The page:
Zinc is important for the macula [remember to take some copper with zinc]. In a study at the Department of Ophthalmology at the Utah School of Medicine 151 patients were given either 100mg of zinc or a placebo [Newsome DA, et al. – 1988]. Those in the zinc group had significantly less loss of vision.

Selenium – a trace mineral and an important anti-oxidant is crucial as well. Scientists hypothesize that macular generation is caused by damage from free radicals – selenium can help prevent this type of damage.

Three carotenoids are very important for the eyes – Lutein, Zeaxanthin and Lycopene. The Macula owes its yellow color to a high concentration of Lutein and Zeaxanthin.

Beta-Carotene and Vitamin A [retinol] also play important roles.

Vitamin C and its associates, the Bioflavonoids, play an important role in retinal health.

Taurine, a sulfonic acid that naturally occurs in the body in limited amounts, can stabilize and protect the retina. A shortage or deficiency of Taurine damages the retina in animals and people alike. Conversely, it protects the retina and macula. Some physicians have used intravenous Taurine with dramatic improvement of Macular Degeneration.

Causes and Risks:

The risks for Macular Degeneration include – Aging, atherosclerosis, high blood pressure and Smoking.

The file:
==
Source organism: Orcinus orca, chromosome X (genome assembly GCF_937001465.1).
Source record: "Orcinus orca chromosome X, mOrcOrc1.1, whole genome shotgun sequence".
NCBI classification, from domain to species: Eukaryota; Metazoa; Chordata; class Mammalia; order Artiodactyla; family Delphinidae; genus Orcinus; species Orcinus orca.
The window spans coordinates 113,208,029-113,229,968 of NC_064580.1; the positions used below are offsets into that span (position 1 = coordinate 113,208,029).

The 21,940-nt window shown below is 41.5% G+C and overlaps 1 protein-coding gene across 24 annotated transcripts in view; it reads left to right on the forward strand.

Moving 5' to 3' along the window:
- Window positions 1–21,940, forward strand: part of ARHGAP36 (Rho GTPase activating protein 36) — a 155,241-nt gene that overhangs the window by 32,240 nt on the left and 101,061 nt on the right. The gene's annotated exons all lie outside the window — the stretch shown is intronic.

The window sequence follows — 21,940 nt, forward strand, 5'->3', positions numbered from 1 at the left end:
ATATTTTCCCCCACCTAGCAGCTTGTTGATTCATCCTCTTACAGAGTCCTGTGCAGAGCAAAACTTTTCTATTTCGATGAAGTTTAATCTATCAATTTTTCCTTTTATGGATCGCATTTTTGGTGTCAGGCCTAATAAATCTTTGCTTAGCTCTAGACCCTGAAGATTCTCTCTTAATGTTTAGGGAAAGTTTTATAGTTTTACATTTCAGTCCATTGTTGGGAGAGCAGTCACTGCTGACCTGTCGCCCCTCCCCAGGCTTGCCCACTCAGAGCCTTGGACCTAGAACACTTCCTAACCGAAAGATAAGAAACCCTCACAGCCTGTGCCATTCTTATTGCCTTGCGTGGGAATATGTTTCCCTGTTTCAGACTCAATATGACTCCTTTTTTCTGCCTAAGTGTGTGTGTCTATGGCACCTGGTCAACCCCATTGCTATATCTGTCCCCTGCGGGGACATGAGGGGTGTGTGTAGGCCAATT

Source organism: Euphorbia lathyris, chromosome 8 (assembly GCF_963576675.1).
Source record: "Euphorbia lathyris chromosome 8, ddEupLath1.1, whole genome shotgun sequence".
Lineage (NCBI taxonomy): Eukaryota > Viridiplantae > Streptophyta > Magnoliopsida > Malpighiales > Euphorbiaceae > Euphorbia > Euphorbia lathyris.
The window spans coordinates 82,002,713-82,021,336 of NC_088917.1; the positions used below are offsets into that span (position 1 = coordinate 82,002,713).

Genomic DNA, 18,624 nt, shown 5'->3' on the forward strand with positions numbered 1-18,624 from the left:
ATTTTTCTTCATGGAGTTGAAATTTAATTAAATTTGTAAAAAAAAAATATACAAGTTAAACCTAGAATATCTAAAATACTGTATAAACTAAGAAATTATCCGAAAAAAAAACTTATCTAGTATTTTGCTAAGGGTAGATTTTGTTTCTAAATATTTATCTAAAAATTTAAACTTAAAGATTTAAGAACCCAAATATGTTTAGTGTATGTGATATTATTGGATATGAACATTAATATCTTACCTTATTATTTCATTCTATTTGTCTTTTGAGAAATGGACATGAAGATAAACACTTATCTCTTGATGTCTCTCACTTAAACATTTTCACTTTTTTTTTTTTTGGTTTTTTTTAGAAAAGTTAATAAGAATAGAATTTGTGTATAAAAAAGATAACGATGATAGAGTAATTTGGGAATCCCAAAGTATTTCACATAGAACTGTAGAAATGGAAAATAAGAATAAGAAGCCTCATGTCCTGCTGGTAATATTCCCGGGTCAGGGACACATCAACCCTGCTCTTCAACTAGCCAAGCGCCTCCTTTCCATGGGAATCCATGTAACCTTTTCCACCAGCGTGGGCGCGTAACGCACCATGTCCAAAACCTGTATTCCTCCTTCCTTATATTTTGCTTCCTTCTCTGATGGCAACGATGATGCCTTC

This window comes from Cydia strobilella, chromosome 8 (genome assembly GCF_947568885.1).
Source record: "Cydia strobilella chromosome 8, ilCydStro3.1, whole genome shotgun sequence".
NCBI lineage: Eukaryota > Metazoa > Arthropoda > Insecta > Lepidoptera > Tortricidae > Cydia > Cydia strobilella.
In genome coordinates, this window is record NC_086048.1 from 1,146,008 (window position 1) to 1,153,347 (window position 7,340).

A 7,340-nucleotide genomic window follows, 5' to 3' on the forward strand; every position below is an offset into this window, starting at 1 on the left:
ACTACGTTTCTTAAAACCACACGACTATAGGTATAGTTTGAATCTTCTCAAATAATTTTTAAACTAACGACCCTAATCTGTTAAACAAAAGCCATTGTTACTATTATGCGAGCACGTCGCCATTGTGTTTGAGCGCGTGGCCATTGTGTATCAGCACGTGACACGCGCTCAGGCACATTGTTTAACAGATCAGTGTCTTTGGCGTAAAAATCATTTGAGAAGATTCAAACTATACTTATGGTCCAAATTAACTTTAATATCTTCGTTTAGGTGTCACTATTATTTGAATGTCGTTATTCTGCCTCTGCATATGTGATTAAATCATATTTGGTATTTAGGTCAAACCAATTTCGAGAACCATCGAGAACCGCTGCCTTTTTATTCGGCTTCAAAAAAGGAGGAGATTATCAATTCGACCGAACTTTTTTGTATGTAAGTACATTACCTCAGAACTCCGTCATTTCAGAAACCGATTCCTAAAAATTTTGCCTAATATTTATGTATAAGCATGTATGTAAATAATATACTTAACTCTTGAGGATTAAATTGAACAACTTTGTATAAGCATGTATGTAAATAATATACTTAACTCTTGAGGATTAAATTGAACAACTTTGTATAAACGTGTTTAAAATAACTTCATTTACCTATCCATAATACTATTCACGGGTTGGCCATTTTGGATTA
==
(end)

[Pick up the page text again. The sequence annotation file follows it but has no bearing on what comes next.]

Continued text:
In one study a group of 31,843 female Registered Nurses who smoked more than 25 cigarettes per day had over twice as many cases of Macular Degeneration than non-smokers.

Interestingly, past smokers had to wait 15 years for their risk to return to levels seen in the control [non-smoker] group.

The same things that prevent atherosclerosis [hardening if the arteries] can help prevent Macular Degeneration.

Anti-oxidant formulas have been shown to halt or even reverse Macular Degeneration.

Studies have shown that people who eat a diet rich in green, leafy as well as colorful vegetables, colorful fruits and fish have a lower risk of developing Macular degeneration.

Where are these vital Carotenoids found in nature? [Lutein, Zeaxanthin and Lycopene]

To answer this question…….

Here is an abstract from a study published in the British Journal of Ophthalmology.
……………………………………………..

Fruits and vegetables that are sources for lutein and zeaxanthin: the macular pigment in human eyes.

O. Sommerburg, J. Keunen, A. Bird, and F. J G M van Kuijk.